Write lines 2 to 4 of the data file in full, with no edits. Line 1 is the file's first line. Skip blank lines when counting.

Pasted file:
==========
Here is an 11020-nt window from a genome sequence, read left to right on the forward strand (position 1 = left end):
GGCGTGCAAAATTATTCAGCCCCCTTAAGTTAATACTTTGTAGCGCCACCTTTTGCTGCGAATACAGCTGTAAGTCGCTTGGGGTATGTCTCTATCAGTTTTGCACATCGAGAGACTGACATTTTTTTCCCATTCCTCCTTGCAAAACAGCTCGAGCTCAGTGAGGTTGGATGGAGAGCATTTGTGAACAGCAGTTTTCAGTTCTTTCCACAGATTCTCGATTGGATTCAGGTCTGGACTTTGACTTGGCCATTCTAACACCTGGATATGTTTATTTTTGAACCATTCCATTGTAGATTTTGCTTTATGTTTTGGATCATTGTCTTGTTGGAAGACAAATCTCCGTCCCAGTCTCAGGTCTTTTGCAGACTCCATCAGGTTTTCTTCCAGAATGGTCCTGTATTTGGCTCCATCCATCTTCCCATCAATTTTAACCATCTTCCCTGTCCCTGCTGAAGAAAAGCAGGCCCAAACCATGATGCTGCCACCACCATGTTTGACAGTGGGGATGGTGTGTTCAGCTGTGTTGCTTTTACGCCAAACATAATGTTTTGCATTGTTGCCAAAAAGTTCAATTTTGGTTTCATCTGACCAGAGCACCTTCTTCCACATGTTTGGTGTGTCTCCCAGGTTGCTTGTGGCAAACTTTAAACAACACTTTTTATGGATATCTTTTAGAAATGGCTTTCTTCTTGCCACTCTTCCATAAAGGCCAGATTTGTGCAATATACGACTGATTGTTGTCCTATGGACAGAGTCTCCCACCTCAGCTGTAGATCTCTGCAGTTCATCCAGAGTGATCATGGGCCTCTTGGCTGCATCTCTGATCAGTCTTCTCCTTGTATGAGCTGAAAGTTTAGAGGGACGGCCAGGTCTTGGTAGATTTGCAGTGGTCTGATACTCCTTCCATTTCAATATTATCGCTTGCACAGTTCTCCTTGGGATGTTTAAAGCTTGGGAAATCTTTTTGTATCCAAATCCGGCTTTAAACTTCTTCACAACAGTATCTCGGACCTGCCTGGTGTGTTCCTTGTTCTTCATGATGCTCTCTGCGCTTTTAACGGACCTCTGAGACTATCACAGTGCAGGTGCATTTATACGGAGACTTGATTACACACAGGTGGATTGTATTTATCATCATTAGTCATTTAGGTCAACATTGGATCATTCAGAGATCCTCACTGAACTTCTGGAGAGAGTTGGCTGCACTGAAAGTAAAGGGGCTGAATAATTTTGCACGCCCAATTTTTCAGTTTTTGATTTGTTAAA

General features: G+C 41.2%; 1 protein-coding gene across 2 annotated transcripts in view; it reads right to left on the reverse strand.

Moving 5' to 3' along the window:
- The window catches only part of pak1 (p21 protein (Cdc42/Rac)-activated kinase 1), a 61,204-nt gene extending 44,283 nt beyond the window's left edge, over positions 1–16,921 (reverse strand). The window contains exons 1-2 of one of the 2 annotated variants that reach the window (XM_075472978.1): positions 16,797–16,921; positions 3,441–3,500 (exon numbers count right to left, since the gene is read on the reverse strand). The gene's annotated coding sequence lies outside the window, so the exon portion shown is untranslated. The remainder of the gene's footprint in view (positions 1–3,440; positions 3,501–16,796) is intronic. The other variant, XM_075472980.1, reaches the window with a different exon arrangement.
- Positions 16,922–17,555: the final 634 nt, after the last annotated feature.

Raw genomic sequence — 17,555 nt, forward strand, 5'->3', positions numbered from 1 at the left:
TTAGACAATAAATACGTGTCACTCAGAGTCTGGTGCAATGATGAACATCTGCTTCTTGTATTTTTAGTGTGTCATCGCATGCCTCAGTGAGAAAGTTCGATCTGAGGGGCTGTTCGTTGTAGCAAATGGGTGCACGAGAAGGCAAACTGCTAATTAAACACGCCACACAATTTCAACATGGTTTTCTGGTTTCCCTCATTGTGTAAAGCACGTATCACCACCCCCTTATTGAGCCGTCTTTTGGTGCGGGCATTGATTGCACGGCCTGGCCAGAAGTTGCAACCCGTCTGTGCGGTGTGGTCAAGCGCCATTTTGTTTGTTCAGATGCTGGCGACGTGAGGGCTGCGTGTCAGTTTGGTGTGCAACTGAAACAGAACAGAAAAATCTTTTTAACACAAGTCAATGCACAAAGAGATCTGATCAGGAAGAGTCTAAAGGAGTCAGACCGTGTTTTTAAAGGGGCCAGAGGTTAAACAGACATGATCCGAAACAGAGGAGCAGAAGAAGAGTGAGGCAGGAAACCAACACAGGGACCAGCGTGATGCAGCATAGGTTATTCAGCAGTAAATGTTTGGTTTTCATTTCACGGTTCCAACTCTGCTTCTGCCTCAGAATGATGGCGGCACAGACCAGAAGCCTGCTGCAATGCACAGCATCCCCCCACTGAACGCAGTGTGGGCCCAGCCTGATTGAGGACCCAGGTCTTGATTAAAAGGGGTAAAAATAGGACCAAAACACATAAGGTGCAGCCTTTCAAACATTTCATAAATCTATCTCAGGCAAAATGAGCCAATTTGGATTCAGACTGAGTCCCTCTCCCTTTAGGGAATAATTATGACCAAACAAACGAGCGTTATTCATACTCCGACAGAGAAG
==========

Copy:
GGCGTGCAAAATTATTCAGCCCCCTTAAGTTAATACTTTGTAGCGCCACCTTTTGCTGCGAATACAGCTGTAAGTCGCTTGGGGTATGTCTCTATCAGTTTTGCACATCGAGAGACTGACATTTTTTTCCCATTCCTCCTTGCAAAACAGCTCGAGCTCAGTGAGGTTGGATGGAGAGCATTTGTGAACAGCAGTTTTCAGTTCTTTCCACAGATTCTCGATTGGATTCAGGTCTGGACTTTGACTTGGCCATTCTAACACCTGGATATGTTTATTTTTGAACCATTCCATTGTAGATTTTGCTTTATGTTTTGGATCATTGTCTTGTTGGAAGACAAATCTCCGTCCCAGTCTCAGGTCTTTTGCAGACTCCATCAGGTTTTCTTCCAGAATGGTCCTGTATTTGGCTCCATCCATCTTCCCATCAATTTTAACCATCTTCCCTGTCCCTGCTGAAGAAAAGCAGGCCCAAACCATGATGCTGCCACCACCATGTTTGACAGTGGGGATGGTGTGTTCAGCTGTGTTGCTTTTACGCCAAACATAATGTTTTGCATTGTTGCCAAAAAGTTCAATTTTGGTTTCATCTGACCAGAGCACCTTCTTCCACATGTTTGGTGTGTCTCCCAGGTTGCTTGTGGCAAACTTTAAACAACACTTTTTATGGATATCTTTTAGAAATGGCTTTCTTCTTGCCACTCTTCCATAAAGGCCAGATTTGTGCAATATACGACTGATTGTTGTCCTATGGACAGAGTCTCCCACCTCAGCTGTAGATCTCTGCAGTTCATCCAGAGTGATCATGGGCCTCTTGGCTGCATCTCTGATCAGTCTTCTCCTTGTATGAGCTGAAAGTTTAGAGGGACGGCCAGGTCTTGGTAGATTTGCAGTGGTCTGATACTCCTTCCATTTCAATATTATCGCTTGCACAGTTCTCCTTGGGATGTTTAAAGCTTGGGAAATCTTTTTGTATCCAAATCCGGCTTTAAACTTCTTCACAACAGTATCTCGGACCTGCCTGGTGTGTTCCTTGTTCTTCATGATGCTCTCTGCGCTTTTAACGGACCTCTGAGACTATCACAGTGCAGGTGCATTTATACGGAGACTTGATTACACACAGGTGGATTGTATTTATCATCATTAGTCATTTAGGTCAACATTGGATCATTCAGAGATCCTCACTGAACTTCTGGAGAGAGTTGGCTGCACTGAAAGTAAAGGGGCTGAATAATTTTGCACGCCCAATTTTTCAGTTTTTGATTTGTTAAA

General features: G+C 41.2%; 1 protein-coding gene across 2 annotated transcripts in view; it reads right to left on the reverse strand.

Moving 5' to 3' along the window: